5 Symptoms of a Bad Vapor Canister Purge Valve (and Replacement Cost)

(Updated on May 28, 2020)

The Evaporative Emission Control (EVAP) system features a vapor canister purge valve which manages the quantity of fuel vapor coming out of the charcoal canister.

The purge valve used to be controlled with a vacuum but now, newer cars allow the engine control unit to electronically control it.

The purge valve and charcoal canister work together to recycle the emissions back into the engine so that they’re eliminated as the internal combustion process takes place. You could say that one cannot work without the other.

What is a Vapor Canister Purge Valve?

canister purge valve solenoid symptoms

A vapor canister purge valve is a component of the evaporative emission control system and its main function is to bring those stored vapors into the engine from the charcoal canister.

There is a vacuum line that connects the intake manifold with the charcoal canister that contains the fuel vapors. The purge valve lies within the vacuum line to allow these vapors into the intake manifold at the appropriate time.

Older vehicles use vacuum operated purge valves while newer vehicles used electronically operated ones.

How Does a Vapor Canister Purge Valve Work?

When the purge valve opens, the fuel vapors can access the intake manifold. From there, the vapors are sent into the internal combustion chamber where they will be ignited with the fuel and air mixture.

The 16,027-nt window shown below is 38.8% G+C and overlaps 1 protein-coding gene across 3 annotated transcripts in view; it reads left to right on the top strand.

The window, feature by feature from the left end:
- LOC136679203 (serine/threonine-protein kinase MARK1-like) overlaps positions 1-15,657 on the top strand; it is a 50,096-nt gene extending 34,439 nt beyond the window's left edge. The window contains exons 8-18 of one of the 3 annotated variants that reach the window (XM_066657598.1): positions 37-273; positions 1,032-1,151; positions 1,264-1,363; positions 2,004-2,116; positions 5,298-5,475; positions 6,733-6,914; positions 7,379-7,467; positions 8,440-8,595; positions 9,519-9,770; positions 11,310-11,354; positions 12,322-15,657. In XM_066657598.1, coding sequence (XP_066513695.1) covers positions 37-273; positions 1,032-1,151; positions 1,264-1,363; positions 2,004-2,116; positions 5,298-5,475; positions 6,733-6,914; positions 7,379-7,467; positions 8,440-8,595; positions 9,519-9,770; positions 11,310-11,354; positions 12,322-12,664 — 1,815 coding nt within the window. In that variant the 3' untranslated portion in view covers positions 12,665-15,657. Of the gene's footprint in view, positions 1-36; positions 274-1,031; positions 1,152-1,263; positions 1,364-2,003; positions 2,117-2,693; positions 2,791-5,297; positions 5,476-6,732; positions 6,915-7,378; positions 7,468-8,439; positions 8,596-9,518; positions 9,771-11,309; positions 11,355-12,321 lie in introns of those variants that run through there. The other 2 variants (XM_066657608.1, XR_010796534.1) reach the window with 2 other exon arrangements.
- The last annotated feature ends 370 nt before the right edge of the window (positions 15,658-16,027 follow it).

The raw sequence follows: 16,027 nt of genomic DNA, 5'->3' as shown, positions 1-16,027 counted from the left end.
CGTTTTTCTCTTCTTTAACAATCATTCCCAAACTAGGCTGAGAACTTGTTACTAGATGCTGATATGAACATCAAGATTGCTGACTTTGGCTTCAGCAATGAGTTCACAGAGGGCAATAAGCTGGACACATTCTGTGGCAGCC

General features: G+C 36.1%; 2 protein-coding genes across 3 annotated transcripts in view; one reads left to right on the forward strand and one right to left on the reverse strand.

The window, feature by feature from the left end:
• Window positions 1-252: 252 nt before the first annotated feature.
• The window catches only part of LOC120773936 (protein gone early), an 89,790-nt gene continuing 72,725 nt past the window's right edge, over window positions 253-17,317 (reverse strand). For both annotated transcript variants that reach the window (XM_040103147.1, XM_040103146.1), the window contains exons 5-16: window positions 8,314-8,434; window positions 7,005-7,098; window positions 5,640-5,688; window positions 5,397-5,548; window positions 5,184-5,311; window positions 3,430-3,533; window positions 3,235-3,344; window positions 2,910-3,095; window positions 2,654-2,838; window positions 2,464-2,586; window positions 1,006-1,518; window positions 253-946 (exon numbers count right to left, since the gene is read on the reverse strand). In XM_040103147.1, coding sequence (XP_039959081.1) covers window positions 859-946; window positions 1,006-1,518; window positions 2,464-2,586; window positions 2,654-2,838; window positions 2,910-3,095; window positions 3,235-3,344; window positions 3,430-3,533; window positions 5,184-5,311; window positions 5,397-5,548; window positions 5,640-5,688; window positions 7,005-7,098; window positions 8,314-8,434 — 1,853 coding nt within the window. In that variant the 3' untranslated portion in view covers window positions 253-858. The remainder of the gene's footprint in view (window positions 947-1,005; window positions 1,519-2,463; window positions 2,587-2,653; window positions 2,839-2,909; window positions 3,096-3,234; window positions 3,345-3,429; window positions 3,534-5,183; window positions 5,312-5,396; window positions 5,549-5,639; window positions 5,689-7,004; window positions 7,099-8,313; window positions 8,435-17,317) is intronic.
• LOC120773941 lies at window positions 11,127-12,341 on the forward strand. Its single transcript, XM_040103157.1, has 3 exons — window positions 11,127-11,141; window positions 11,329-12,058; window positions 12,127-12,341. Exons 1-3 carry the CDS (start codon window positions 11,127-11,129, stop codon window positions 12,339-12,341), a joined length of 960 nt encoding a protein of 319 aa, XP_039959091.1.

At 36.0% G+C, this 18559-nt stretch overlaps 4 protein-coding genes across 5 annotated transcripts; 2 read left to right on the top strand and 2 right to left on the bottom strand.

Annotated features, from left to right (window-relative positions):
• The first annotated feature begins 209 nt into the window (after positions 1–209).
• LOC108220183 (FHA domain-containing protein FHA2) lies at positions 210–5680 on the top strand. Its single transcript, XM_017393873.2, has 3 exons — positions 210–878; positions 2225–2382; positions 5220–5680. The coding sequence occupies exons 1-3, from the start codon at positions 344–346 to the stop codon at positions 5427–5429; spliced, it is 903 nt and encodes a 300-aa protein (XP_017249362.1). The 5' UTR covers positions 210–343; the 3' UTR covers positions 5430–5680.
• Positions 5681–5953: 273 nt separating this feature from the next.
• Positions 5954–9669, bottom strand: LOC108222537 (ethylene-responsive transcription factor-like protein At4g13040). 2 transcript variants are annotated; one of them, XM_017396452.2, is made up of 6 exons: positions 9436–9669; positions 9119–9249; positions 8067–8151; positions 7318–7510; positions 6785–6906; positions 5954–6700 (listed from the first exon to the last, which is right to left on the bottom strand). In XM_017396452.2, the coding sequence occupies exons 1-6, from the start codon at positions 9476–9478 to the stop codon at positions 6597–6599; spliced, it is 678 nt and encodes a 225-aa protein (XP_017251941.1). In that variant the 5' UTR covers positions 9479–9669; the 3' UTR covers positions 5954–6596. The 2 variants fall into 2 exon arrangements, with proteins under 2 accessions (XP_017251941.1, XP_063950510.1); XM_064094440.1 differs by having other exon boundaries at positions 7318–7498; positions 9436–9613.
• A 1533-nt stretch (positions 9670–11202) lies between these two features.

If you have an electronic purge valve, then the engine control unit manages it. This is the central computer of the vehicle which will calculate the exact amount of vapor that needs to go into the engine.

Once it allows enough vapor through, the purge valve will close so that no mater vapor gets through. The vapor will just sit in the charcoal canister until it is needed again.

Bad Vapor Canister Purge Valve Symptoms

If you have a bad vapor canister purge valve, the symptoms that you experience will potentially be worse than the symptoms of a bad charcoal canister. You need to understand what these symptoms are if you are going to tell the difference between the two possible problems.

Here are five things to look out for:

1) Check Engine Light

check engine light

There are dozens of reasons for the Check Engine Light to illuminate on your dashboard. If you have a damaged or worn out purge valve, this could possibly cause the Check Engine light to come on.